3. Social proof;
Conversions are carried out through persuasion. When a user accidentally visits your website, you want to convert them into a lead, and then into a customer.
In the world of conversions, every step in the course of persuasion counts. Here's how you can use Cialdini's 6 principles of persuasion to increase conversion rates.
1. Reciprocity: Give something in order to get something in return
The idea of reciprocity suggests that people naturally feel obliged to offer discounts or concessions to others if they have previously received services from those same people. Psychology explains this by emphasizing that people simply hate to feel indebted to others!
SelectHub is a startup that believes information should be democratized and free. Because of this, they offer an incredible free service where you can find the software you need through a series of personalized suggested criteria. Suppose you are procuring a CRM system; by using SelectHub, you receive a ranked list of the most suitable CRM systems based on 150 criteria tailored to your needs, which includes the number of employees in your company, the type of service, annual turnover, etc.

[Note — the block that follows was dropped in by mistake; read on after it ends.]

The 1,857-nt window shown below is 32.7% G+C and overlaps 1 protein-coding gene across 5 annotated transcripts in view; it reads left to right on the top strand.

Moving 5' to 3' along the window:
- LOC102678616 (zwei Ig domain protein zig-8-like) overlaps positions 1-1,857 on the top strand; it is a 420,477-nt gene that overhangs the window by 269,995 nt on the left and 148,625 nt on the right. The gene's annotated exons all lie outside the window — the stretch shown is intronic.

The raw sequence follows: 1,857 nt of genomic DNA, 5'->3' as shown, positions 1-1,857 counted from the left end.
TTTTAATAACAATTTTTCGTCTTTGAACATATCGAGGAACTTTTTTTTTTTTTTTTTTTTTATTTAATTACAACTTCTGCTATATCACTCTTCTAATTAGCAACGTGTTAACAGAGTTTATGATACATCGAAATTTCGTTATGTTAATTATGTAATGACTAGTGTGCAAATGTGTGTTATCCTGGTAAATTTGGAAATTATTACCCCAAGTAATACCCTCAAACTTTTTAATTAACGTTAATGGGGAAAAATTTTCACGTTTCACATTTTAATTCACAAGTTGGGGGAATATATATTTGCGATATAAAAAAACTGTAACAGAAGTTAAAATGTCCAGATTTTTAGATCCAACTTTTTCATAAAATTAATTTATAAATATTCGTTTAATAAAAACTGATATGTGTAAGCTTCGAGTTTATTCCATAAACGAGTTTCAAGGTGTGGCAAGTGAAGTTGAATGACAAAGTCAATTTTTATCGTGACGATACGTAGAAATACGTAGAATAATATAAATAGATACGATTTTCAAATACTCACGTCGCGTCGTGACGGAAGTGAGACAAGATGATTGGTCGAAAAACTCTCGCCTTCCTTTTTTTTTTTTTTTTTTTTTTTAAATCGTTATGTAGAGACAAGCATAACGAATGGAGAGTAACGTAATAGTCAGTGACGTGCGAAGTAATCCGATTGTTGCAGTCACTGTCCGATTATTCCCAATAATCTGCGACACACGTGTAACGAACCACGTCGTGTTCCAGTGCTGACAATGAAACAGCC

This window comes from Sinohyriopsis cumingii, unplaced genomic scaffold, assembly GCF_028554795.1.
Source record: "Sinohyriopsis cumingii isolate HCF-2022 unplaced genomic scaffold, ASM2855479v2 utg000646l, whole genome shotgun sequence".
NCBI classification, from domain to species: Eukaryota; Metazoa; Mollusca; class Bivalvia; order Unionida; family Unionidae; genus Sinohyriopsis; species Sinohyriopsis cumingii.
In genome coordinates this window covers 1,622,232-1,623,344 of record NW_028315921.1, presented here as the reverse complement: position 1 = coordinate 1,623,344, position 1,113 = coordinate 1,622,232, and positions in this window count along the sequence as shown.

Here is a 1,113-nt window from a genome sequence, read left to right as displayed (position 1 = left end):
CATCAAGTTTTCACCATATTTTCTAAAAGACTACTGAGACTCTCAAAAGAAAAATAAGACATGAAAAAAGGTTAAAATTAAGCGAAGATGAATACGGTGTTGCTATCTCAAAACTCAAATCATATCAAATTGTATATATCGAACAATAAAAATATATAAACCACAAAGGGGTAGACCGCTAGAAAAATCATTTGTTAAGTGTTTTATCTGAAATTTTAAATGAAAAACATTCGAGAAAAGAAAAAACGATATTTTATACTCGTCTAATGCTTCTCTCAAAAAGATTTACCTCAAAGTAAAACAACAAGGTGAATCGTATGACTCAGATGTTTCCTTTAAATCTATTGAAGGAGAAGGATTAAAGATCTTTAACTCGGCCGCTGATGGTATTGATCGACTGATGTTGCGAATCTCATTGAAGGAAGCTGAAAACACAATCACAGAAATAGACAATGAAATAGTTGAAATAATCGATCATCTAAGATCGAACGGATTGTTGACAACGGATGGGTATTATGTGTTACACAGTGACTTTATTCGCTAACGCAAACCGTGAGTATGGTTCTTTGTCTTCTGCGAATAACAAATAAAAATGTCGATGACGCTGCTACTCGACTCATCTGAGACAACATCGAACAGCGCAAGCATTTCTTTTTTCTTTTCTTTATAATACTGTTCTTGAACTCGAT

The fact that this stems from their values is a very noble thing; however, behind this service, which required enormous effort to develop, lies a marketing strategy. By the principle of reciprocity, visitors to their platform who use this service feel obliged to purchase the software they were recommended through them. It is precisely at that moment, when a platform visitor wants to find out the price of a CRM system, that SelectHub offers them the opportunity to make contact (converting a website visitor into a lead).
2. Liking: why we buy from people we like
The principle of liking is based on the idea that people are more likely to say 'yes' to those they know and like. This principle emphasizes the importance of building relationships, establishing good rapport, and creating a sense of connection with potential customers. By appealing to their personal preferences, similarities, and common interests, businesses can significantly enhance their persuasion efforts..
In the business world, consultants, managers, and marketing experts skillfully use this principle through